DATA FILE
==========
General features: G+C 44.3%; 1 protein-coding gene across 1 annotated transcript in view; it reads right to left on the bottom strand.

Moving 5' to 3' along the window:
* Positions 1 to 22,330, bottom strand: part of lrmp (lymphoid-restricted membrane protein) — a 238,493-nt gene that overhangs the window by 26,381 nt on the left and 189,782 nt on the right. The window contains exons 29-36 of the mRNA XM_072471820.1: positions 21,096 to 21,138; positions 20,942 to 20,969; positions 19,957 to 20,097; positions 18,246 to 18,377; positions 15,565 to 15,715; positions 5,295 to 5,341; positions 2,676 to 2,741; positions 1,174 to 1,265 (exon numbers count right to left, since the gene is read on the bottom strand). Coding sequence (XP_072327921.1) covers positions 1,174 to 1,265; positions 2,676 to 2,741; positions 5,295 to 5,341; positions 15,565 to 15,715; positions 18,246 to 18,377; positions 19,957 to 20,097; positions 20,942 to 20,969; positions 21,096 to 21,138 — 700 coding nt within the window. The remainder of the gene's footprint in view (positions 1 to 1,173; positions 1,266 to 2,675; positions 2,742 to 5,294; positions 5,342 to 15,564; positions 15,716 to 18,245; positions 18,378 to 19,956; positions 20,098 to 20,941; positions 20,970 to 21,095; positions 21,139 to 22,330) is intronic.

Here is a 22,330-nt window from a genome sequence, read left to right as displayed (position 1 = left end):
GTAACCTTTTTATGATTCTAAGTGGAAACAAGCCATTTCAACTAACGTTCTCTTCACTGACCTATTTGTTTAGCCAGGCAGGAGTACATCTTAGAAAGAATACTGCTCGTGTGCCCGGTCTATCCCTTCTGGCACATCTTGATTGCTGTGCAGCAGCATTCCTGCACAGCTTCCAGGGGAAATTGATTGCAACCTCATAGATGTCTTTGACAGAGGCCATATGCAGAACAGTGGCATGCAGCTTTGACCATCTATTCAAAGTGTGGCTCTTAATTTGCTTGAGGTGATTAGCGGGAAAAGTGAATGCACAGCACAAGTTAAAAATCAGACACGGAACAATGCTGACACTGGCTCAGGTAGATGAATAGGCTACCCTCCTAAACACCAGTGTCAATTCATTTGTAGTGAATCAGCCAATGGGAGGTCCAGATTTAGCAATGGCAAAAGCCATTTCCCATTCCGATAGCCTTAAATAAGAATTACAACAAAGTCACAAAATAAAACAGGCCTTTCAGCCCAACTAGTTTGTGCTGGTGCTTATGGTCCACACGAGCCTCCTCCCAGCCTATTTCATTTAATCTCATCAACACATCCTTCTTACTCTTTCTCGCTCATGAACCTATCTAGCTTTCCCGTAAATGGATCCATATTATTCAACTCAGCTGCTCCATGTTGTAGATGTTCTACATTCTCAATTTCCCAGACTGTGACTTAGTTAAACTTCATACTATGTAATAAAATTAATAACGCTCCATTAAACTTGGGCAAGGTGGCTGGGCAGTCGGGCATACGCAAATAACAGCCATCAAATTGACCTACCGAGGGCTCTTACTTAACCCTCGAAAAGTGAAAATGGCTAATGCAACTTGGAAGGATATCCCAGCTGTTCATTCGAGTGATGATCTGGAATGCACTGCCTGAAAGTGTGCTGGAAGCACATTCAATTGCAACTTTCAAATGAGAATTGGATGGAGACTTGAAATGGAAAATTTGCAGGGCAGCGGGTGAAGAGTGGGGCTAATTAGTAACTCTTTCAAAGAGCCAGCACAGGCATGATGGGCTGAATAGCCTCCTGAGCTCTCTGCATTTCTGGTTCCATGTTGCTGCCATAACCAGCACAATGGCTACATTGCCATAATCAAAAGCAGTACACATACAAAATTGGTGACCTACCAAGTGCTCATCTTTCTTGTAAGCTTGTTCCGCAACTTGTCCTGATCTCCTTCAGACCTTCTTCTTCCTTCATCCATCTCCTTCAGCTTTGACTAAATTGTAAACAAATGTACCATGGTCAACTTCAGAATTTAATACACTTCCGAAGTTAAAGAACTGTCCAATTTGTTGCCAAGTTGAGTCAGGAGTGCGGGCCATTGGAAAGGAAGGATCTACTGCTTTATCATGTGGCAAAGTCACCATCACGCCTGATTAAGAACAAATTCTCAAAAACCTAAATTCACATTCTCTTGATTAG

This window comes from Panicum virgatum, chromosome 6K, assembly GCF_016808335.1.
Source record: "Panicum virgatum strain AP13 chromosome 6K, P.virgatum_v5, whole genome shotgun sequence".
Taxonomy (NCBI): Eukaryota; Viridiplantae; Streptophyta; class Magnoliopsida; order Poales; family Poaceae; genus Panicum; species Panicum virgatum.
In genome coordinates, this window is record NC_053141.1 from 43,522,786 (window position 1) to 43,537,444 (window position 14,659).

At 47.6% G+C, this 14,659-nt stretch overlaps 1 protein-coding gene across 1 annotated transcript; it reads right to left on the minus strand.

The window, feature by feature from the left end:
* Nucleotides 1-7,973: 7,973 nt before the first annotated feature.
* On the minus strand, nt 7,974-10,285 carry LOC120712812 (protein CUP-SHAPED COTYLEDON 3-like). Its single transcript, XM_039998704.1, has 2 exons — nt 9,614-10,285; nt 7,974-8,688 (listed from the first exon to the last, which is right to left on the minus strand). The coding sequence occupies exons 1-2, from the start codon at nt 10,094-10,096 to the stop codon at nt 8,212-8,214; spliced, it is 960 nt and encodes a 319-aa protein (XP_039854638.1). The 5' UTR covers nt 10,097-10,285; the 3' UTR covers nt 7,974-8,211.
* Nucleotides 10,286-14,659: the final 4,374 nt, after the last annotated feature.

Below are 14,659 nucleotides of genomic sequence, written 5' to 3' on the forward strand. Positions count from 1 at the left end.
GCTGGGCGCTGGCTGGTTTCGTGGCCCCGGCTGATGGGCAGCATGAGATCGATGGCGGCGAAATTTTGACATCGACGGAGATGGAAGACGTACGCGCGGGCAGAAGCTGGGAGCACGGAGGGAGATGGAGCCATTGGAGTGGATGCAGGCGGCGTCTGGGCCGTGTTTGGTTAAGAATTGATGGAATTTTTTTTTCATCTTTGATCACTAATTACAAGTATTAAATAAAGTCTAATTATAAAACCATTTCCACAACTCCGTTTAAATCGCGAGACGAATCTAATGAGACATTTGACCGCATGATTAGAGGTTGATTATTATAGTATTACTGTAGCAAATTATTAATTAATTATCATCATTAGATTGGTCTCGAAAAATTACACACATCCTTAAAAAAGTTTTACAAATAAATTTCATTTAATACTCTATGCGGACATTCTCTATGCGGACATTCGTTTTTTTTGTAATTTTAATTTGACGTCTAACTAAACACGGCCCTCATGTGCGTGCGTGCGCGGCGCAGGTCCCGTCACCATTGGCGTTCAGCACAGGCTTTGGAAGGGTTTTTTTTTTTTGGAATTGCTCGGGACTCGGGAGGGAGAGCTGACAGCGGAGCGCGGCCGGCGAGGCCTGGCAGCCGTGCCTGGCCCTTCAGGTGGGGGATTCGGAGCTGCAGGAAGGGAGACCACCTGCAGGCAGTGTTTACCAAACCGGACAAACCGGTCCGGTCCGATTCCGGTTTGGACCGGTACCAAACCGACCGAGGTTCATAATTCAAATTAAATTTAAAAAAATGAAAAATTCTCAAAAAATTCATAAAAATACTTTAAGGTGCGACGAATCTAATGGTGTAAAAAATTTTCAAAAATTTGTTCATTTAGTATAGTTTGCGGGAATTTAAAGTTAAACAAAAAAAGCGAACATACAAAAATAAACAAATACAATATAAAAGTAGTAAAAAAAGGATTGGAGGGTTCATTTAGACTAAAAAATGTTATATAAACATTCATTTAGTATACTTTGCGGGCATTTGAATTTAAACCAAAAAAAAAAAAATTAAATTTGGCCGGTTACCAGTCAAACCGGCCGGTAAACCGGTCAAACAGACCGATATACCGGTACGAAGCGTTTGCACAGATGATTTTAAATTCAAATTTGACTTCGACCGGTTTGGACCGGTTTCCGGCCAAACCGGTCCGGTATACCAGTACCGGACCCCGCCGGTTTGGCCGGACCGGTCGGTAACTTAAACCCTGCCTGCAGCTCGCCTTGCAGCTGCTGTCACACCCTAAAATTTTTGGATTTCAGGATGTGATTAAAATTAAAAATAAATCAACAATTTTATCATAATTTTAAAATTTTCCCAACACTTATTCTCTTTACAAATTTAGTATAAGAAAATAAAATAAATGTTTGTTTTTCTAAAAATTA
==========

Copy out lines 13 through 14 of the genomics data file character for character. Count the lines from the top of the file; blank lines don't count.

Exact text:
* On the minus strand, nt 7,974-10,285 carry LOC120712812 (protein CUP-SHAPED COTYLEDON 3-like). Its single transcript, XM_039998704.1, has 2 exons — nt 9,614-10,285; nt 7,974-8,688 (listed from the first exon to the last, which is right to left on the minus strand). The coding sequence occupies exons 1-2, from the start codon at nt 10,094-10,096 to the stop codon at nt 8,212-8,214; spliced, it is 960 nt and encodes a 319-aa protein (XP_039854638.1). The 5' UTR covers nt 10,097-10,285; the 3' UTR covers nt 7,974-8,211.
* Nucleotides 10,286-14,659: the final 4,374 nt, after the last annotated feature.